Northern Ireland

PwC says NI's economic growth is set to slow down in 2015

The manufacturing sector performed best in August, according to data provided by the Ulster Bank Image copyright Thinkstock
Image caption NICEI said growth in the NI economy was being driven by the manufacturing and service industries

Northern Ireland's economic growth is set to slow down in 2015, according to a forecast from business consultancy PwC.

The firm said that growth in 2014, forecast at around 2.2%, is being largely driven by consumer spending.

However, it predicted consumer spending will dip, bringing growth down to 1.9% in 2015.

That is below the forecast UK average of 2.5% and the lowest predicted growth for any UK region.

The firm said that consumer spending growth has been relatively strong for the past two years despite weak earnings growth.

That is attributed to more people being in work, increased income tax personal allowances and low mortgage interest rates.

However, PwC said it expected the proportion of household spending on essentials like housing costs and utilities to rise steadily and account for more than a quarter of total consumer spending by 2020.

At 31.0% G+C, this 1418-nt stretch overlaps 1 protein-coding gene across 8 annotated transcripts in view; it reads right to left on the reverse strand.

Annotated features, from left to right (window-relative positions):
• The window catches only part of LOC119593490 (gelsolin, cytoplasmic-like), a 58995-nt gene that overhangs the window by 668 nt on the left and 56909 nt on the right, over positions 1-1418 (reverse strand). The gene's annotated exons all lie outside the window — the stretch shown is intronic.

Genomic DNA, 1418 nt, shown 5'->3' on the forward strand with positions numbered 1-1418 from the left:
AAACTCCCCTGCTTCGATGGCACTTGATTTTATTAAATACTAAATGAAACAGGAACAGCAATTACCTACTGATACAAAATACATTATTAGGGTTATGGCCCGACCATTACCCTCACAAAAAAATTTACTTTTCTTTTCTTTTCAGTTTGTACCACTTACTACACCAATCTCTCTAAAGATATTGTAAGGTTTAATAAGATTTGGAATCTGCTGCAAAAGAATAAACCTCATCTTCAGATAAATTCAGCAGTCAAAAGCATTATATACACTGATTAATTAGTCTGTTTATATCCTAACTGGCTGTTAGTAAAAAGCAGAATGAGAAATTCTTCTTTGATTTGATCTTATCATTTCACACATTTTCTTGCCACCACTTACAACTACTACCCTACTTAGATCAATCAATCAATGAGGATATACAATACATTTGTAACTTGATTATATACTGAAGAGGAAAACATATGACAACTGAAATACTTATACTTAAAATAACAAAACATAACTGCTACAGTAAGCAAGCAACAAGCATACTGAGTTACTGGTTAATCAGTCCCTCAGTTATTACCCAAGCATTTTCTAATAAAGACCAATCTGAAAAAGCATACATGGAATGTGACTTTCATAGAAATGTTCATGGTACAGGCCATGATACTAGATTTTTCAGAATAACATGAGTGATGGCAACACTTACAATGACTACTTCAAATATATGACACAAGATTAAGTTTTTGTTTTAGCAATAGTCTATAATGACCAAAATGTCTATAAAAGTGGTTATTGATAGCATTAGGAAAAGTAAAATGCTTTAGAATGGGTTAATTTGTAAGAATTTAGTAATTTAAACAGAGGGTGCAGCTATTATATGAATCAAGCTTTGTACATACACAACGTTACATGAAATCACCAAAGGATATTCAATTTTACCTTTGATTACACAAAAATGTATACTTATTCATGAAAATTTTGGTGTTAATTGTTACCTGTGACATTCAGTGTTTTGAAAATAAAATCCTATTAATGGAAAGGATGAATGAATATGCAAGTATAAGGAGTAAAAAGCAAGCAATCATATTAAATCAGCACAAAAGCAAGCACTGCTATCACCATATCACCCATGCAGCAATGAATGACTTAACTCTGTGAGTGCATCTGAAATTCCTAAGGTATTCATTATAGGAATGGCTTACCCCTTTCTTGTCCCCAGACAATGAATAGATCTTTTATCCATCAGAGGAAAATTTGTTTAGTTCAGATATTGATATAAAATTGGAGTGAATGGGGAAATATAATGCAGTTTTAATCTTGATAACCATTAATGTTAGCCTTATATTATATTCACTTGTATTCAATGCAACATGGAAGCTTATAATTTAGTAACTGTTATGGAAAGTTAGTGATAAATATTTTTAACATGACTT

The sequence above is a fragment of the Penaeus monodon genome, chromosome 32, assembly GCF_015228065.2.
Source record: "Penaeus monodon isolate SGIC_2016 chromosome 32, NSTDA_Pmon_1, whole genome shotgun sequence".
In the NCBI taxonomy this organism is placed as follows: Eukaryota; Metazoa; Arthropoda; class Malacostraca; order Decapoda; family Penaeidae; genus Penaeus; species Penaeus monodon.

The report also said that while Northern Ireland has "performed remarkably well" in job creation since the economic crisis, that has not translated into improved economic output.

After London, Northern Ireland was the second best-performing region in terms of absolute employment growth.

Between 2009-2014, the region's employment grew by 8.3%, well ahead off the south-east at 5.4% and Scotland at 4%.

However, the overall performance of the economy, as measured by Gross Value Added (GVA), is weaker.

GVA is a measure of income generated by businesses, minus the cost of goods and services used to create the income.

London delivered a 15.4% GVA increase in cash terms between 2007-2012.

Over that period Northern Ireland's GVA actually declined by 1% - the only region to show a fall.

Esmond Birnie, PwC chief economist in Northern Ireland, said that pointed to structural weaknesses in the economy.

"While we are creating jobs, those jobs aren't creating wealth, increasing wages, improving household disposable incomes and that makes closing the prosperity gap with the rest of the UK next to impossible," he said.

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